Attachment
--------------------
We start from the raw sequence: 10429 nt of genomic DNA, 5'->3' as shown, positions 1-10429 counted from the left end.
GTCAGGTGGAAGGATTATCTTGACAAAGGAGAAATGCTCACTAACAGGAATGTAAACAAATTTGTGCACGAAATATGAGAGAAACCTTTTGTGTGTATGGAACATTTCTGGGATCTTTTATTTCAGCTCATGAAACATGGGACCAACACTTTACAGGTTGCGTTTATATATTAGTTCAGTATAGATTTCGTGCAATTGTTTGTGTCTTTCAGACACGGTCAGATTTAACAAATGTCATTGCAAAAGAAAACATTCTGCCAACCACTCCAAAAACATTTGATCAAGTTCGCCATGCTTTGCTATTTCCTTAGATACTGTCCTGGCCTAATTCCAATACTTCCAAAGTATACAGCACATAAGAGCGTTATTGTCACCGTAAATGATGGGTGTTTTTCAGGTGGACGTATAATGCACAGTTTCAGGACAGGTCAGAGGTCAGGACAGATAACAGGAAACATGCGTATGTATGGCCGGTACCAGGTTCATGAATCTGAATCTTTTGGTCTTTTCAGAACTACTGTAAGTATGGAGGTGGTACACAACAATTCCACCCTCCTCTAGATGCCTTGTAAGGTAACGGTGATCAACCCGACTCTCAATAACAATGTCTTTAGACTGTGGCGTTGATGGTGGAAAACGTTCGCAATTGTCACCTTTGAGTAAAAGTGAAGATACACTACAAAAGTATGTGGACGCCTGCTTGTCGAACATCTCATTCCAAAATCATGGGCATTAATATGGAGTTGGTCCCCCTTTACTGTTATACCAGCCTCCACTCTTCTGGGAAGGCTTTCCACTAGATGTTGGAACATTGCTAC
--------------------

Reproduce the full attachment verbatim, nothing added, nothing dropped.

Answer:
We start from the raw sequence: 10429 nt of genomic DNA, 5'->3' as shown, positions 1-10429 counted from the left end.
GTCAGGTGGAAGGATTATCTTGACAAAGGAGAAATGCTCACTAACAGGAATGTAAACAAATTTGTGCACGAAATATGAGAGAAACCTTTTGTGTGTATGGAACATTTCTGGGATCTTTTATTTCAGCTCATGAAACATGGGACCAACACTTTACAGGTTGCGTTTATATATTAGTTCAGTATAGATTTCGTGCAATTGTTTGTGTCTTTCAGACACGGTCAGATTTAACAAATGTCATTGCAAAAGAAAACATTCTGCCAACCACTCCAAAAACATTTGATCAAGTTCGCCATGCTTTGCTATTTCCTTAGATACTGTCCTGGCCTAATTCCAATACTTCCAAAGTATACAGCACATAAGAGCGTTATTGTCACCGTAAATGATGGGTGTTTTTCAGGTGGACGTATAATGCACAGTTTCAGGACAGGTCAGAGGTCAGGACAGATAACAGGAAACATGCGTATGTATGGCCGGTACCAGGTTCATGAATCTGAATCTTTTGGTCTTTTCAGAACTACTGTAAGTATGGAGGTGGTACACAACAATTCCACCCTCCTCTAGATGCCTTGTAAGGTAACGGTGATCAACCCGACTCTCAATAACAATGTCTTTAGACTGTGGCGTTGATGGTGGAAAACGTTCGCAATTGTCACCTTTGAGTAAAAGTGAAGATACACTACAAAAGTATGTGGACGCCTGCTTGTCGAACATCTCATTCCAAAATCATGGGCATTAATATGGAGTTGGTCCCCCTTTACTGTTATACCAGCCTCCACTCTTCTGGGAAGGCTTTCCACTAGATGTTGGAACATTGCTAC